Mercer County PAGenWeb

Reverand John H. Bates

John H. Bates.  By any of the principles of biography this writer ought to pen a concise sketch of the life of the Rev. John H. Bates, close intimacy from boyhood, beginning as the family pastor, continued unbroken through the checkered years and was intensified by his gracious words at the marriage altar, and later at the funeral of the bride, followed by the same office at the grave of my mother, in turn to be followed by my ministrations at the grave of his wife.

Yet within the limitations of this paper it is very difficult to seize upon the principle features of his life.

The Rev. John H. Bates was born in Lowell, Mass., Nov. 27, 1848, the only child of John M. and Emily Blackman Bates.  His father had come from England to the Merrimac Printing Works, where he introduced a printing

method for making fine calico (perhaps his own invention) a much better method than any before used in this country. Left a widow when her son was seven years of age, his mother married again and moved to Salem, Oregon, where his childhood and youth were spent. Very early in life he showed a marked aptitude for public speaking and was con­sidered a coming speaker on the stump and in the pulpit even then.

He attended Willamette university, a Methodist institution. and was graduated from Mt. Union College and Boston Theological Seminary.

His life as a preacher began when he was eighteen and continued while he was pursuing his collegiate and theological studies.

In 1873 he married Caroline Phillips, daughter of Samuel Phillips, of Mercer, Pa. Five children were born of this union: Samuel P. Bates, now deceased; Emily B. Ballard, of Long Beach, California; Madge B. Horton, of Buffalo, N. Y.; Charles E. Bates, of Cattaraugus, N. Y., and John H. Bates, Jr., of Pasadena, California.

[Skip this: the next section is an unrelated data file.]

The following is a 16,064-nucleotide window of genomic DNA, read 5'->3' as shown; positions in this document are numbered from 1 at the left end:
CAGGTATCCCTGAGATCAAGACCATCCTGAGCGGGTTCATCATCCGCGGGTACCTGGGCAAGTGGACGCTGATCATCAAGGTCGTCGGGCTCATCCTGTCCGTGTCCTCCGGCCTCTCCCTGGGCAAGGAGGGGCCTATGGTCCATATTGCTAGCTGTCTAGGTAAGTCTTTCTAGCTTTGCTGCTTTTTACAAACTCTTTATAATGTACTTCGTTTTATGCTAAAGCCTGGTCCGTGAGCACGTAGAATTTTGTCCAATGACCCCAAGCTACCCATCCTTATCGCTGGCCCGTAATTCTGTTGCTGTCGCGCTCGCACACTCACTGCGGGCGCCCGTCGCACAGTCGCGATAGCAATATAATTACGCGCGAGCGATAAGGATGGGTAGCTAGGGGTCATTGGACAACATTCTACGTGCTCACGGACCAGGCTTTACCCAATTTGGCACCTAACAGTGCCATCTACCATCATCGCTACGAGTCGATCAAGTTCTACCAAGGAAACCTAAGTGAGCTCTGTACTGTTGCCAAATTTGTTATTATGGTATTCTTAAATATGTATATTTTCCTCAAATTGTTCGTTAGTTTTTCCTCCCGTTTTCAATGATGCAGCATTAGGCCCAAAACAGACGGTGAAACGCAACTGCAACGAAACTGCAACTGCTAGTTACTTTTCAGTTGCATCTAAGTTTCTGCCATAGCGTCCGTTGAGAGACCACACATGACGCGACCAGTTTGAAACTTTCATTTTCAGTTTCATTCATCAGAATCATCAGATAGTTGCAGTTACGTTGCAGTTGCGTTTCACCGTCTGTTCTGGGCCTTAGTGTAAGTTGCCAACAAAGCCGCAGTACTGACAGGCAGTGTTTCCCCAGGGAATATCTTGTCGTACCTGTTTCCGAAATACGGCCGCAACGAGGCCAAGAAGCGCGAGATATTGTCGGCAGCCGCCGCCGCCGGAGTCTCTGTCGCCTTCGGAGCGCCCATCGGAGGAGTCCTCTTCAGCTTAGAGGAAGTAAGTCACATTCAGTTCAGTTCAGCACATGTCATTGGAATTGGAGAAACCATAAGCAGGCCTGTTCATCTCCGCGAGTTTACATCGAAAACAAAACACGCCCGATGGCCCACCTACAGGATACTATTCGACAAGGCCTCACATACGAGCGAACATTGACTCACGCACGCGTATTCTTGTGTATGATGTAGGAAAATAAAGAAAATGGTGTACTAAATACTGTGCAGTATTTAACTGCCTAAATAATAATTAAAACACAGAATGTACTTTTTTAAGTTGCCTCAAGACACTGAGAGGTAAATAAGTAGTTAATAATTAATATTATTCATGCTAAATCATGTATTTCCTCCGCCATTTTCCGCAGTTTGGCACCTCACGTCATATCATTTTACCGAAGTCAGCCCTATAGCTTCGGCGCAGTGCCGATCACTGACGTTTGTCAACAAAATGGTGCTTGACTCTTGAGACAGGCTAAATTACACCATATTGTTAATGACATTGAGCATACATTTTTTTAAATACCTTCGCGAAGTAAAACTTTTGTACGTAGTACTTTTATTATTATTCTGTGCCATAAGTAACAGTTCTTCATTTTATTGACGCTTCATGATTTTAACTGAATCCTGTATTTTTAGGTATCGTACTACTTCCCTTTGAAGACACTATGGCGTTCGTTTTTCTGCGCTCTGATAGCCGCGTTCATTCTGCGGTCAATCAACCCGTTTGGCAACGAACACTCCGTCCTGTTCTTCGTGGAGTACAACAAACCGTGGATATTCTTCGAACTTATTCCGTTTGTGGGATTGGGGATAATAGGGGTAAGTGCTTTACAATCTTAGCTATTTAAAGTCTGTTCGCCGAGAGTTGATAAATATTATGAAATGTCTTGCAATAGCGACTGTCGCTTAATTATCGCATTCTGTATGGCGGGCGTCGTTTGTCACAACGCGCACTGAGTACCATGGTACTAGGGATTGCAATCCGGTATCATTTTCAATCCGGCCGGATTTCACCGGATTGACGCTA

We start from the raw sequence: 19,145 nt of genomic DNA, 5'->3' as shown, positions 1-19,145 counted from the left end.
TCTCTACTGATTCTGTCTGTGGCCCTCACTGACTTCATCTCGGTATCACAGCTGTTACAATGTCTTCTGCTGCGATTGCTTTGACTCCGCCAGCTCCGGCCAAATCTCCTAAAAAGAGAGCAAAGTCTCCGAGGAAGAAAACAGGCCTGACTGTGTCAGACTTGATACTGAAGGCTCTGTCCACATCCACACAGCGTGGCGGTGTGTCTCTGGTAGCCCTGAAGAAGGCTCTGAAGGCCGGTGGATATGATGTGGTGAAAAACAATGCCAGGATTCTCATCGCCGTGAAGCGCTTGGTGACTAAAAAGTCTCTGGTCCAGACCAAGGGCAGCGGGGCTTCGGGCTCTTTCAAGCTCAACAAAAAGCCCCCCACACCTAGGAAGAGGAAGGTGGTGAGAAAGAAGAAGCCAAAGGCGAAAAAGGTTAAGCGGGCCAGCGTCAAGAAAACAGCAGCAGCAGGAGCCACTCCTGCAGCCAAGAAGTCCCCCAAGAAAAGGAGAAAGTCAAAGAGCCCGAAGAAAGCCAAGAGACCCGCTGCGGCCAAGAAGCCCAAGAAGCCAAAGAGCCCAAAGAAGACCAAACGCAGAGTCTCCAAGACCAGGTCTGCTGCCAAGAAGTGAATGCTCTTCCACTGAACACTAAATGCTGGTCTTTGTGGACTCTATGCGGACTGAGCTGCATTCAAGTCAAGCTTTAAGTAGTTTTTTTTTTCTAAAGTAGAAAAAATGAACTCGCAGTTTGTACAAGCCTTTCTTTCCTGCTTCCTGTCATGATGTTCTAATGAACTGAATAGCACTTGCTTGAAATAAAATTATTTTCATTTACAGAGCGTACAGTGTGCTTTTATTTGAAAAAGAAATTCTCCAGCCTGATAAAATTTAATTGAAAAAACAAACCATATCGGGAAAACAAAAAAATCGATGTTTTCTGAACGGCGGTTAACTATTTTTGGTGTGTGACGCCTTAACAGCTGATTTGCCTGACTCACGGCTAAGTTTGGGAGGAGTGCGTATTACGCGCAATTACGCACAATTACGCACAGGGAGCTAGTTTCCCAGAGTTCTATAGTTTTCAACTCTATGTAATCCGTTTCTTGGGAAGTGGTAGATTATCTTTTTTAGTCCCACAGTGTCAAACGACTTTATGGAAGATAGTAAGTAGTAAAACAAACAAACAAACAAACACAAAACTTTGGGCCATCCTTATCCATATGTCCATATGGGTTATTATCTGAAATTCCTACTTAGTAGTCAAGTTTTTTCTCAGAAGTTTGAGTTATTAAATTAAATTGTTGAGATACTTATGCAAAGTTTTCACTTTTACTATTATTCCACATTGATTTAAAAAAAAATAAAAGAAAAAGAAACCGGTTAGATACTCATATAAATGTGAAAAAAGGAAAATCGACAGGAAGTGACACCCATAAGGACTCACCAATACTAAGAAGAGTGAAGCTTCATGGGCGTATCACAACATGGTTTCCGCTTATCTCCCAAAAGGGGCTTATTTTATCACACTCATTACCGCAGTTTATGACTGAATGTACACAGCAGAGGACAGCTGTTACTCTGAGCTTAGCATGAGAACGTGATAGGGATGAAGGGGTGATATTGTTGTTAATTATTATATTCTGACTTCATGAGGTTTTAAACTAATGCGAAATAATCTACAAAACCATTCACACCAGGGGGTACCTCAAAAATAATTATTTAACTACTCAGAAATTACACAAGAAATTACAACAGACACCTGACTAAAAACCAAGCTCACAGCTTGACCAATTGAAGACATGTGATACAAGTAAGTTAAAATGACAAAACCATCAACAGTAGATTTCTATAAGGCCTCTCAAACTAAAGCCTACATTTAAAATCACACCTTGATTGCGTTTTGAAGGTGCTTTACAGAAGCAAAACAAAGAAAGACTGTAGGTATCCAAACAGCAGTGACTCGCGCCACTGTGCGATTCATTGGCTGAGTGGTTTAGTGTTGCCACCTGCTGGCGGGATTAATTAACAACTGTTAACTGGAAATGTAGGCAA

He joined the Erie Conference after serving churches at Franklin and Oil City, Pa., and served pastorates at Leon, Westfield, Dunkirk, Mayville, Silver Creek, Meadville, Cattaraugus and Sherman, N. Y., re tiring in 1905 on account of the ill health of his wife. The last twenty years of his life were spent at Buffalo, during which time he did considerable supply work.

Mrs. Bates died in 1920, leaving in his care his granddaughter, Alice H. Bates, the daughter of his son, Samuel, for whom he kept his home until his death on February 11th, 1926, which came as the result of having been hit by a street car in Buffalo a few weeks previously. Dr. Bruce S. Wright, of Asbury-Delaware M. E. Church, Buffalo, N. Y., one of the Allegheny College students who attended his church at Meadville, officiated, assisted by Dr. Milton B. Pratt, District Superintendent, of the Buffalo District. Interment was at Forest Lawn Cemetery, Buffalo.

In the large sense the immortal Elegy may be near the truth when Gray says,

“Full many a flower is born to blush unseen,

And waste its sweetness on the desert air.”

Inasmuch as one of the penalties of ministerial service for many is that rich talent, and even genius, may be sacrificed on the altars of devotion to great causes or principles, yet in this case we may take issue with the Elegist, ‘And flowered sweetness never wasted where Its gorgeous beauty was by man unseen, It lured the bee to pollenate the fair, And many grew where few before had been.”

He was an exceptionally devout scholar and preacher, whose mind, even in retirement, kept fresh and vigorous, demonstrating the fact in the extent and variety of subjects covered by his library, that there is no retreat like a cultivated mind. He was an amateur photographer of rare skill, and many people in Western New York and Pennsylvania will remember his illustrated lectures in the days when the stereoptican held the place the movie occupies today.

While pastor at Silver Creek he wrote a book entitled, Christian Science and Its Problems, said at the time of its publication, by the Outlook and Chicago Inter-Ocean, to be an authority on the subject.

The writer was invited by him to assist in the correction of the proofs and thus well knows the labor and research entering into that volume. We are destined to treasure his memory, rejoice in his record, take pride in the keenness of his intellect, his suave manners, his interest in life with all its vital issues, his never-failing question, “What are you read­ing now ?“ is indicative of all that is best in man, since he employed his well earned leisure in the perfecting of his mind and heart, contrary to the custom of many he thus died in the active ministry of pleasant helpfulness to all who knew him.

Servant of God, well done.

Written by Herbert H. Clare. Memoirs of Deceased Preachers, Erie Conference Journal and Yearbook, Ninety-first session, 1926, pages 602-604

Return to Biography Index Page

Return to Home Page